August 1, 2014

Elyria
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Retire from Work, But Not from Learning

retireBy Amanda Lilly, McClatchy-Tribune

It is a recurrent theme these days that the “baby boomer” gen­eration is beginning to reach the age of retirement. This bulging population has been called a vital cohort for consumer spending and has been designated as a criti­cal target-group for politicians try­ing to garner the most votes. But the boomers as a future student population? Now, that is some­thing new.

It has been coined the “learning in retirement movement,” where the process of growing older and retiring from the workplace does not necessarily have to mean retir­ing from personal progression.

There are many opportunities for boomers to stay mentally active and get involved with local educa­tion institutions.

One of the first options is to audit a course at a nearby univer­sity. This allows you to attend lec­tures and interact with other stu­dents, but since it is not for credit, you are not required to take tests or write papers.

Many states have laws that require higher education institu­tions to allow seniors to audit a class on a space-basis. For exam­ple, in South Carolina, if you are a tax-paying resident 60 years or older, you can attend university classes on a space basis for $125 per course. Some institutions allow you to do this for free, or will offer some form of financial assis­tance.

Similar to this option is actually attending a community college, where courses are commonly offered specifically for students age 50 and older. Although not usually free, community college courses are generally more afford­able.

“Community colleges are every­where,” said Mary Sue Vickers, director of the Plus 50 initiative for the American Association of Com­munity Colleges (AACC). “There are over 1,200 across the country and 90 percent of the population is within driving distance to at least one of them.”

A pilot program launched in 2008 to coincide with when the boomers were beginning to retire, the AACC Plus 50 Initiative is cur­rently working with 20 community colleges to create or expand cam­pus programs to engage the older population. The initiative has three main focus areas: personal enrichment, workforce training and community volunteering.

Vickers considers one of the pro­gram’s greatest achievement thus far to be its “rapid and effective response to the economic down­turn.”

“We offered job fairs and coun­seling,” said Vickers. “We even had resume classes for all of those who had not had to revise their resumes in many years.”

Another advantage to commu­nity colleges is that you are inter­spersed with students of all ages, which Vickers explained is “more reflective of the workforce.” These local higher-education institutions also are often more community­focused, allowing you to become more involved with the people who live near you and have similar interests.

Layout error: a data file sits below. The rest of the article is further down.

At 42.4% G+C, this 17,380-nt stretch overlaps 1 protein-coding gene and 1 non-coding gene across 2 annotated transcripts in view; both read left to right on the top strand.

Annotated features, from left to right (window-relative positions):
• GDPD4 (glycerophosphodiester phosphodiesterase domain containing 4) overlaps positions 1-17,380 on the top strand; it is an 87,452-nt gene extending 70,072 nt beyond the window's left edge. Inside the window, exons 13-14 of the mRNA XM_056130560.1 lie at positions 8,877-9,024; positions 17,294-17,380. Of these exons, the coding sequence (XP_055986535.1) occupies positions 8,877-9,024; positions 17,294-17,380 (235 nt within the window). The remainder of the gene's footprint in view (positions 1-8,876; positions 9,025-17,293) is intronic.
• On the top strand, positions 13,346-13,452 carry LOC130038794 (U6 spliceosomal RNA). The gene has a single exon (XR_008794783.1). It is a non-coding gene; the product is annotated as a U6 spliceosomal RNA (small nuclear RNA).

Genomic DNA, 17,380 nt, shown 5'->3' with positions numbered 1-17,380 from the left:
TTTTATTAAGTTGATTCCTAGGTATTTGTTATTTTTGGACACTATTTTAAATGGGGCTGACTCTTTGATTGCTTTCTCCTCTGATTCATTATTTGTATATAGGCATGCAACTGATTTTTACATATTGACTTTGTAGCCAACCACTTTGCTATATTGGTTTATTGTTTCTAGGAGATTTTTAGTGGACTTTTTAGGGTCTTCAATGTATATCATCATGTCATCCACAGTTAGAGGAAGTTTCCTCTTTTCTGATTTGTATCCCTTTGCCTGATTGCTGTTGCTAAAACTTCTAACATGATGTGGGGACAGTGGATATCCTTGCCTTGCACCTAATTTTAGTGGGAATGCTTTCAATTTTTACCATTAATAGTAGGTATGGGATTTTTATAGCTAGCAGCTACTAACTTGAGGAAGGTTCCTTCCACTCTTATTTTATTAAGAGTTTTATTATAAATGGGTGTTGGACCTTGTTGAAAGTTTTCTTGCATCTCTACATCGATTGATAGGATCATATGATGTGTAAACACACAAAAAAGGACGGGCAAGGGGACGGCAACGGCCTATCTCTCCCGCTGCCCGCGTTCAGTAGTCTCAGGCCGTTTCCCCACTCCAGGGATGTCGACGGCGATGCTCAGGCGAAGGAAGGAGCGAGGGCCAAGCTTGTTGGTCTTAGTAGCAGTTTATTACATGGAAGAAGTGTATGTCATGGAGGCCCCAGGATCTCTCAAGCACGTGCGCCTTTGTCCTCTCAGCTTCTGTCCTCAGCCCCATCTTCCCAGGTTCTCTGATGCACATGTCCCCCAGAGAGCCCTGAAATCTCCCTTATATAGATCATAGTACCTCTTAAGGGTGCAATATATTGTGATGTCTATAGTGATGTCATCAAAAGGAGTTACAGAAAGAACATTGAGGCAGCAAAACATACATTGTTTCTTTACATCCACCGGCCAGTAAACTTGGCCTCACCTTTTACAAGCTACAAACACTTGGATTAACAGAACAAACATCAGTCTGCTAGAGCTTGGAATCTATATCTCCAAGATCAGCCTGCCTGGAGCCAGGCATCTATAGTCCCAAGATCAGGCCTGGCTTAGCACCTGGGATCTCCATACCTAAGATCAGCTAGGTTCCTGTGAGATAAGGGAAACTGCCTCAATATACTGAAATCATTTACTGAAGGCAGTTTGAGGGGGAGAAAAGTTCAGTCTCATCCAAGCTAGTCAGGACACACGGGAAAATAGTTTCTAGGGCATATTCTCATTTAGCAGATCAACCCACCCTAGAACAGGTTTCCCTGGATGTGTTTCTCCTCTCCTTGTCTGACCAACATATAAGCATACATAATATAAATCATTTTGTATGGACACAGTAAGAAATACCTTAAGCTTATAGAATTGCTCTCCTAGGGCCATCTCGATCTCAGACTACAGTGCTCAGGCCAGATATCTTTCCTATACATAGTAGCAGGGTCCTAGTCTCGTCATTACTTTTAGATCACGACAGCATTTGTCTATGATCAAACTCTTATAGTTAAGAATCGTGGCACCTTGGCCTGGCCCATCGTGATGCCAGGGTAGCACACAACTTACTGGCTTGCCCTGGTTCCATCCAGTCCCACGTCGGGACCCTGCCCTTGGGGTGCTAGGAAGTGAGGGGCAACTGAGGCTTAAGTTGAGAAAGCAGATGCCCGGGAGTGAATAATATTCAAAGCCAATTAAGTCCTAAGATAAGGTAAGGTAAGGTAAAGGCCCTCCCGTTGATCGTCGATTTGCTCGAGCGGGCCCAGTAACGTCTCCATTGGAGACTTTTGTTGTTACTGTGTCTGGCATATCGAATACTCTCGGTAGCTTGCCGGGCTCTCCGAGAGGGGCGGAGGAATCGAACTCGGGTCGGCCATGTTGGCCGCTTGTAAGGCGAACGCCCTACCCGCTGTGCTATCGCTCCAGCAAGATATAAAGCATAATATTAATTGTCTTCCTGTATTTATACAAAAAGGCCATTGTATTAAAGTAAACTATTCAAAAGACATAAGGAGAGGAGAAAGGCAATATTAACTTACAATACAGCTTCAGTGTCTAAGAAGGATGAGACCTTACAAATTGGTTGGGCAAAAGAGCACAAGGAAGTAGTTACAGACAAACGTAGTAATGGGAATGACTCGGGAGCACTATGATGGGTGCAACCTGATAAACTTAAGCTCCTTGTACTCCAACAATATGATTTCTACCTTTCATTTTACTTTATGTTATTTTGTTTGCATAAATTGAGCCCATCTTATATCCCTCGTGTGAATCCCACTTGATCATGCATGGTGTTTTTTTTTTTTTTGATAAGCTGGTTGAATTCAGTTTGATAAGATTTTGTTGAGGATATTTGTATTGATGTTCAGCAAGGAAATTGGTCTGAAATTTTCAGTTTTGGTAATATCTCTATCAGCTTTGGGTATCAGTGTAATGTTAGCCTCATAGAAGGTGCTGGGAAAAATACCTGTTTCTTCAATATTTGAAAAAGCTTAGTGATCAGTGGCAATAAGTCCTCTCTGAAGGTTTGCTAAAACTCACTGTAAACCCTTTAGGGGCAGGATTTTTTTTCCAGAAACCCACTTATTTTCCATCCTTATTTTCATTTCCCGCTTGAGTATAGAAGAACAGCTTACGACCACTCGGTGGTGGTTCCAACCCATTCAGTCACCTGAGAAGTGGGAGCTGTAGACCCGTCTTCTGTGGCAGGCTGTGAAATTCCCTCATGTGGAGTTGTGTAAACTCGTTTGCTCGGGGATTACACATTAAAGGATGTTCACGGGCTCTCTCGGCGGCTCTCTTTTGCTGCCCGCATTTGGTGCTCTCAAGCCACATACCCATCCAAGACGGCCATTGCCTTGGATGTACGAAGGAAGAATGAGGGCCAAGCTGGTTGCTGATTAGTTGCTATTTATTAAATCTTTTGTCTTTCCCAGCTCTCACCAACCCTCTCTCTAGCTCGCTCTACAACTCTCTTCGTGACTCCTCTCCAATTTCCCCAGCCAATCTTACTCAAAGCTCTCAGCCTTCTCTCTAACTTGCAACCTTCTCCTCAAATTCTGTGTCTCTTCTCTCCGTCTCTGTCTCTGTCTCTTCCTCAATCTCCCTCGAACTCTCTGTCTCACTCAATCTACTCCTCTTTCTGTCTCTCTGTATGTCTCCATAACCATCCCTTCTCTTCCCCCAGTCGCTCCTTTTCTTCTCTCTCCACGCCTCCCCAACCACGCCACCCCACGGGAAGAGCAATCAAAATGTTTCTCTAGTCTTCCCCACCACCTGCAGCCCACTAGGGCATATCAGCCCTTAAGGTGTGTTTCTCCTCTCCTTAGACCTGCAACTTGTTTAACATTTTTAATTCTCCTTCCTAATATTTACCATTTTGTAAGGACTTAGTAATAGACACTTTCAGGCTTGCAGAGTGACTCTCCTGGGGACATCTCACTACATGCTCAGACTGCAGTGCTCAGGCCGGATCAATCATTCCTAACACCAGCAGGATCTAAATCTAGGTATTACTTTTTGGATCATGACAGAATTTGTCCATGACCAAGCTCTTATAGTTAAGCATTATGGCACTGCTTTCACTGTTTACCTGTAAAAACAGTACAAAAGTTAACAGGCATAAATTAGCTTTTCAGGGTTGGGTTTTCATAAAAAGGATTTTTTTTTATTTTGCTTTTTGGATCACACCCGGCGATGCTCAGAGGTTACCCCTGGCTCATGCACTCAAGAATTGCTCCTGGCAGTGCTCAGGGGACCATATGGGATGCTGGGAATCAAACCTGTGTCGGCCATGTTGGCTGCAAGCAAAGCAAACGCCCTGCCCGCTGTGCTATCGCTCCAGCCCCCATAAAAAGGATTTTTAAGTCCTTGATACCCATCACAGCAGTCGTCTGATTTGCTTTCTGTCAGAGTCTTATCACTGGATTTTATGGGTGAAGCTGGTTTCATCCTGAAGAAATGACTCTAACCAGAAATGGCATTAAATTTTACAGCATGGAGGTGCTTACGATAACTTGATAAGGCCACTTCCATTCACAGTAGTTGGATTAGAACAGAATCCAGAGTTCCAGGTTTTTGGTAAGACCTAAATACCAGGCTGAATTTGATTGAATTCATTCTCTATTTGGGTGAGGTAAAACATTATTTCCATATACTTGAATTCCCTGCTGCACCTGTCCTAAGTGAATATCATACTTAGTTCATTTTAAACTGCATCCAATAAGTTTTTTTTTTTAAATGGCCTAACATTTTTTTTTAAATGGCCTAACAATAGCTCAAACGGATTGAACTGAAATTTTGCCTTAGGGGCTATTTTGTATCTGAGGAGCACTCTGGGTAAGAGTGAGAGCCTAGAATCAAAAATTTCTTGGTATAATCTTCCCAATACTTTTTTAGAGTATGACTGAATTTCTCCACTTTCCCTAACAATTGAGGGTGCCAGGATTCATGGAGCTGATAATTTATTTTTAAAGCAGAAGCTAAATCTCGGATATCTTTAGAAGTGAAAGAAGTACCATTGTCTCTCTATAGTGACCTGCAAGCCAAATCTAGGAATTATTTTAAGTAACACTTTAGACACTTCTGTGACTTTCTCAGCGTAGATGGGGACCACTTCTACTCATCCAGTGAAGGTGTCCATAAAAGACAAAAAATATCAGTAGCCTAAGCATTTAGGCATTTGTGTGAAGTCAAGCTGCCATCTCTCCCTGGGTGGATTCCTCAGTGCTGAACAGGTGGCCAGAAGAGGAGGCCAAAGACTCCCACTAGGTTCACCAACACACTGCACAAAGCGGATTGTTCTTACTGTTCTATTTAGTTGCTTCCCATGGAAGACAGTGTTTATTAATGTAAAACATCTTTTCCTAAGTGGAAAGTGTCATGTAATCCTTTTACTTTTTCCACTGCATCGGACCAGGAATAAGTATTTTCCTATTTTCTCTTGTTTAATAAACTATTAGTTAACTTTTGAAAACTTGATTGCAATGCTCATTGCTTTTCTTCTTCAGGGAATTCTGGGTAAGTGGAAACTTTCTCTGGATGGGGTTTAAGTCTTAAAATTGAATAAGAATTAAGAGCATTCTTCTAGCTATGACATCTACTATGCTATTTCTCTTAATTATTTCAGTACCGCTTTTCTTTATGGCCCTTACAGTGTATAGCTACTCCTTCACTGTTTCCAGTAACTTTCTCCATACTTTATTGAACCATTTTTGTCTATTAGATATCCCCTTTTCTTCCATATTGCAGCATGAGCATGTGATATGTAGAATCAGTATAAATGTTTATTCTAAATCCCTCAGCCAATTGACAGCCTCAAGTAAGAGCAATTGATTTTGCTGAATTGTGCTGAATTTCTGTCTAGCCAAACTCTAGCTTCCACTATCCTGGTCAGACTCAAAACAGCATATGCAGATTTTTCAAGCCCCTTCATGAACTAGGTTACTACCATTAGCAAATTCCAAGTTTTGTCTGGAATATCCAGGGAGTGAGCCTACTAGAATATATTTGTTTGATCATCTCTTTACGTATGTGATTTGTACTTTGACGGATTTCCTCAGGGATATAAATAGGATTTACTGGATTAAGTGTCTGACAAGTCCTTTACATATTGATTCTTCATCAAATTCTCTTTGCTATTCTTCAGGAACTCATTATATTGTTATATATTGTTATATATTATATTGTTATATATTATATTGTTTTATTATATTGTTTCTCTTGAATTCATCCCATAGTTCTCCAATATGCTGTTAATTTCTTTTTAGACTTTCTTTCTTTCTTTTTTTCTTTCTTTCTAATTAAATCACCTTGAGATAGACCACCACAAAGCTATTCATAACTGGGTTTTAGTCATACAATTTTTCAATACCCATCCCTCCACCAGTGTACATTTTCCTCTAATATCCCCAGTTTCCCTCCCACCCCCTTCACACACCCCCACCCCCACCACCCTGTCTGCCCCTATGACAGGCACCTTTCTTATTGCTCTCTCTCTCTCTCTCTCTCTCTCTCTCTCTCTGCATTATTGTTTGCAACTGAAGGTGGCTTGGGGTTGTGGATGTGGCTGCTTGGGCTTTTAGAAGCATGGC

Furthering this chance to con­nect with your community while continuing your education are Lifelong Learning Institutes (LLIs) and other similar programs. These organizations basically act as schools without grades or tests. A host college must sponsor the pro­gram, however they are typically self-governed, with a committee of volunteers designing the curricu­lum.

“We like to say we’re under the ‘auspices’ of the college,” explained Claire Robinson, direc­tor of the Center for Creative Retirement (CCR) at the College of Charleston in South Carolina.

“The main contact we have with the actual college is that many of its professors guest-lecture at our classes.”

The CCR offers lectures once a week during the average school year, from September to May. Its lecturers mostly include community leaders and professors at the university. A few examples of this year’s courses include a discussion about Charleston’s future with the town mayor, a speech about India-Pakistan relations with a former diplomat to India, and a debate about this year’s main election issues.

“It really is a personal benefit,” said Robinson. “You can take away from it what you want.”

LLIs are also a great way to meet people, as Kali Lightfoot, executive director at the National Resource Center for the Osher Lifelong Learning Institutes, points out.

“Many people lose their network when they retire,” Lightfoot said. “This is one way to keep that going because you’re signing up for a class with people who are interested in the same thing.”

Osher Lifelong Learning Institutes are specifically liberal artsbased and often also offer special events, trips, speakers and other social activities for its members.

They encourage older adults to stay engaged intellectually and socially, while experiencing something “novel and complex.”

——— LEARN MORE There are LLIs in all 50 states, with 118 Osher Lifelong Learning Institutes and over 300 institutes that belong to the Elderhostel Institute Network (EIN), a voluntary association of LLIs that is funded by Elderhostel Inc. To find an LLI nearest you, visit http://www.roadscholar.org/ein/map—usca.asp.